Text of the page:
If I add hard drive defragging, new backups, and a tour through various external drives, the whole process makes for a very pleasant day, especially if I'm listening to Mozart, the composer and Mozart, the cat, is napping.

And you? What does your digital spring cleaning include? When will you be hunkering down to do it?

Sunday, April 9, 2017

Why I'm Back to Blogging (On a Personal Blog)

Hello again!
When last we heard from me back in 2015, I was explaining my decision to ditch blogging. I thought it would be a permanent hiatus. It's not because here I am, back to blogging.

Most of my reasons for going on hiatus remain true, albeit slightly tweaked. Read on.

Twitter is still my go-to platform for news and conversation.
If you follow me on Twitter (@meredithgould) you've probably noticed a gradual shift in focus. Since the presidential election, I've become more focused on #digitalactivism and #deliberatekindness. (I'll write more about my call to digital activism in another post.) I still specialize in curating content with (and without) commentary.

Medium has become my primary place for writing about writing.
On Medium (http://medium.com/@meredithgould) I write about writing. After experimenting with a few other topics, I discovered my sweet spot and contribute to The Writing Cooperative.

As for blogging...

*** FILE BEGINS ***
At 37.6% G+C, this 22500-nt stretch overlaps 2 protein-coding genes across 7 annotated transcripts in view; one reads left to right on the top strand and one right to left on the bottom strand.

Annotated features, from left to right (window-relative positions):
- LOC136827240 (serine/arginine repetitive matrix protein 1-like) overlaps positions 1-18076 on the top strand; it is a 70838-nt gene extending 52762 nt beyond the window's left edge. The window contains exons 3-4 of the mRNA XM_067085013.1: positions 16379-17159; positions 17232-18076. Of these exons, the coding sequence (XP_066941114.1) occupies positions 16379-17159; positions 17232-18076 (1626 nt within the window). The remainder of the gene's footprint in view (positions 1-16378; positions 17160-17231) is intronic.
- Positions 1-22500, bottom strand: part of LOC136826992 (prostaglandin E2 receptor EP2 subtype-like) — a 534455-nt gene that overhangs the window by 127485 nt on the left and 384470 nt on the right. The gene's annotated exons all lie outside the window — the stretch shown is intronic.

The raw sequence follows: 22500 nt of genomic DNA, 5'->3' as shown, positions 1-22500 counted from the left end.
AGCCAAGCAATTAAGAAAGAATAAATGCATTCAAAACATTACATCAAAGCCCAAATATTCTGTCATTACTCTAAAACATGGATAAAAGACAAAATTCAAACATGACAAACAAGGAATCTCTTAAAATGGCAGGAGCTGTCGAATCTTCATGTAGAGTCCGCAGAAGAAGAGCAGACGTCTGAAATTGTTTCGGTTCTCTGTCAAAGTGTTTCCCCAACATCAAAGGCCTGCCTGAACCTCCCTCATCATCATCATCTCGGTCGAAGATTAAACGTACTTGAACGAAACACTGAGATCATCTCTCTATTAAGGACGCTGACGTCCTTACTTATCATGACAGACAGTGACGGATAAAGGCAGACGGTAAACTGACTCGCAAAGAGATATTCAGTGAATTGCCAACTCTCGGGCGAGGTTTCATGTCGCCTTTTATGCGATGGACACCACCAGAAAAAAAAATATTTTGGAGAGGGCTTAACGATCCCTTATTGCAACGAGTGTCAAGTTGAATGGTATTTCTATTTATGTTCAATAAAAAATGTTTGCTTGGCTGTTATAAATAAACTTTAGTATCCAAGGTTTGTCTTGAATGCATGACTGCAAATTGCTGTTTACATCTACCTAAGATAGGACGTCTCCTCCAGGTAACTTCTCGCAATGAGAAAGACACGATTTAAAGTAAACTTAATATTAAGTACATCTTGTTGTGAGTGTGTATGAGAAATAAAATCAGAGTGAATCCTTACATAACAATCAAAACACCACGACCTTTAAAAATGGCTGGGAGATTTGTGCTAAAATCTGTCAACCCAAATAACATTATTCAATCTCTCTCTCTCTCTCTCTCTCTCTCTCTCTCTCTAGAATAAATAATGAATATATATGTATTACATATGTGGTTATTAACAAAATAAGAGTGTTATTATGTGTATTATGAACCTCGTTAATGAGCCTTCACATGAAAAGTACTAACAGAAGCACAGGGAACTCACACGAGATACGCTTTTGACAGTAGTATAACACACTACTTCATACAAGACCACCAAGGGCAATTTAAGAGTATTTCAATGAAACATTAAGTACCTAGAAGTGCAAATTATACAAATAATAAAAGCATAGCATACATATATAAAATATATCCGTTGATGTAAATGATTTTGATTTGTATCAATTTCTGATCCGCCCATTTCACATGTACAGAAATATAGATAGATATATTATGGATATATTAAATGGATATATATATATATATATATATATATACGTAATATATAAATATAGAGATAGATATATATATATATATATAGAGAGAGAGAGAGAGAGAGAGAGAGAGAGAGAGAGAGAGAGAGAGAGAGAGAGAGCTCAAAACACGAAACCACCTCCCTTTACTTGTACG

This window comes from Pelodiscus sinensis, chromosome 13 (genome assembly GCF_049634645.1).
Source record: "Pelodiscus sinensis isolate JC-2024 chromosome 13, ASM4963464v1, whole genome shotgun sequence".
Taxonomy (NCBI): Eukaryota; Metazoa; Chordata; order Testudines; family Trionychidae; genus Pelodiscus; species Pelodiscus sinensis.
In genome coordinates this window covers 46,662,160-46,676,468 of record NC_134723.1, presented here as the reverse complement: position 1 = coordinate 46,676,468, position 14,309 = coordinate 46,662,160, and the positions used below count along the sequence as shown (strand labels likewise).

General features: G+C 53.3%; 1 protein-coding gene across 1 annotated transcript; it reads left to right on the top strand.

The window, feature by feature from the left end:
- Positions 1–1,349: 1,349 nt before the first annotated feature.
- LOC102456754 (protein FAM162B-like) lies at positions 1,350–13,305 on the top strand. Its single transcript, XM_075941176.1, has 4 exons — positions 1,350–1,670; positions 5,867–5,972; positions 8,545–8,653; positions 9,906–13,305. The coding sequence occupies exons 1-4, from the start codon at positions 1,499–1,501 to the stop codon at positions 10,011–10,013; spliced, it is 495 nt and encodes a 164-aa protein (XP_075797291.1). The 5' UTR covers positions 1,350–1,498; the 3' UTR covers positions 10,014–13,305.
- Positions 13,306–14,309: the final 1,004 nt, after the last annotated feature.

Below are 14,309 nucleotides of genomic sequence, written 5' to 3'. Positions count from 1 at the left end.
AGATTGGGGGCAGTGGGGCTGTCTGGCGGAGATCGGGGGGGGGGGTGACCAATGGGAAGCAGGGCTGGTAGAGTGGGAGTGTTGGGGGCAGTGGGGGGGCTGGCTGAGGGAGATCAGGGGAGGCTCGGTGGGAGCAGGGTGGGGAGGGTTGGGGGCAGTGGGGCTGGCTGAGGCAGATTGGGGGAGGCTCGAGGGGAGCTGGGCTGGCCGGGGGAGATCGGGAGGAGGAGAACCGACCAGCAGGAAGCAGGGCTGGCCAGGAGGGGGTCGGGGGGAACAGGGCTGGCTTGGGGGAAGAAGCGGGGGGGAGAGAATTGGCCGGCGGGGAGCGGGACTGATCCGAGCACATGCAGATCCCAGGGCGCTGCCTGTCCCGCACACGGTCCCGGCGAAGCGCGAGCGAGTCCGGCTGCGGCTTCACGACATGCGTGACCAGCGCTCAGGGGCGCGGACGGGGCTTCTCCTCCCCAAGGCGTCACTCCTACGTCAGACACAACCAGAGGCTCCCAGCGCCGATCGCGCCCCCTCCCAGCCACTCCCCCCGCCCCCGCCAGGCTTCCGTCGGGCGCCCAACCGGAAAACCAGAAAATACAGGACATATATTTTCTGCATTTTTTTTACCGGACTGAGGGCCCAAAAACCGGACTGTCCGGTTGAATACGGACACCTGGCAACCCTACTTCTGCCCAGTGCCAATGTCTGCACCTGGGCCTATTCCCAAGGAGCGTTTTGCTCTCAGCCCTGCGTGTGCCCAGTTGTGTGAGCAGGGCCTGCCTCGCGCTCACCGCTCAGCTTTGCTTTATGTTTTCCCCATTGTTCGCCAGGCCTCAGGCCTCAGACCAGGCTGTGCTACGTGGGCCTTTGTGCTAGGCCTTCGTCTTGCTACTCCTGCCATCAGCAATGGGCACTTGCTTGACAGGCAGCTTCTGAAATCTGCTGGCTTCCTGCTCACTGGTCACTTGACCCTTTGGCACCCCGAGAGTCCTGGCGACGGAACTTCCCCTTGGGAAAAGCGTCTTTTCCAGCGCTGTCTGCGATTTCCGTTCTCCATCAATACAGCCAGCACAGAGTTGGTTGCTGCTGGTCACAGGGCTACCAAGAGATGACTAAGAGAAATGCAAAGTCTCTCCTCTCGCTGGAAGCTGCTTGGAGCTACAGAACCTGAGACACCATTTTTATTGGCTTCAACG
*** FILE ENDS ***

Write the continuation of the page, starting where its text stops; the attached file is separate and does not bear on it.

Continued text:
Turns out I was simultaneously right and wrong about the value--to me--of actively maintaining a personal blogging. But ever the empiricist, I needed to test this hypothesis.

I was right because: Since 2015, I've written two books for Liturgical Press. Desperately Seeking Spirituality: A Field Guide to Practice was published in 2016. The publication date for Transcending Generations: A Field Guide to Collaboration in Church is August 15, 2017. Last month, a new edition of Deliberate Acts of Kindness: A Field Guide to Service as a Spiritual Practice was published by Clear Faith Publishing. I managed to accomplish this without futzing with ideas and content on my personal blog.

I was wrong because: I underestimated the value of blogging to keep my writing pump primed. Standard advice to writers is to write every day. I do, in fact, write every day but not always the type of writing that builds book-writing muscles. Yippee! A new hypothesis to test. Hence, back to blogging.

I still believe I'm right about group blogs for organizations because: They're a labor intensive nightmare for whoever is charged with maintaing editorial quality control.

And so here I am, back to blogging. Because I always have more to say. 

Wednesday, May 6, 2015

About this blog and shifting the conversation elsewhere online...

Oh right, I have a blog. This one. The one I haven't posted any written content to since January 4th. And the only reason I know that is because I just looked it up. 

I looked for the last post with text, read it, and saw that I wrote about "being present one day at a time...each hour or moment-to-moment, if that's all I can muster." Clearly, all that being present did not include blogging. Now on my mind, this question: When will it?

At this juncture I'm not sure when I'll get back to this social media platform. If ever. So much has changed since I started blogging in 2007. Blogging platforms have died (e.g., Typepad) and others have emerged (e.g., Tumblr). Blogging itself has gone through some changes.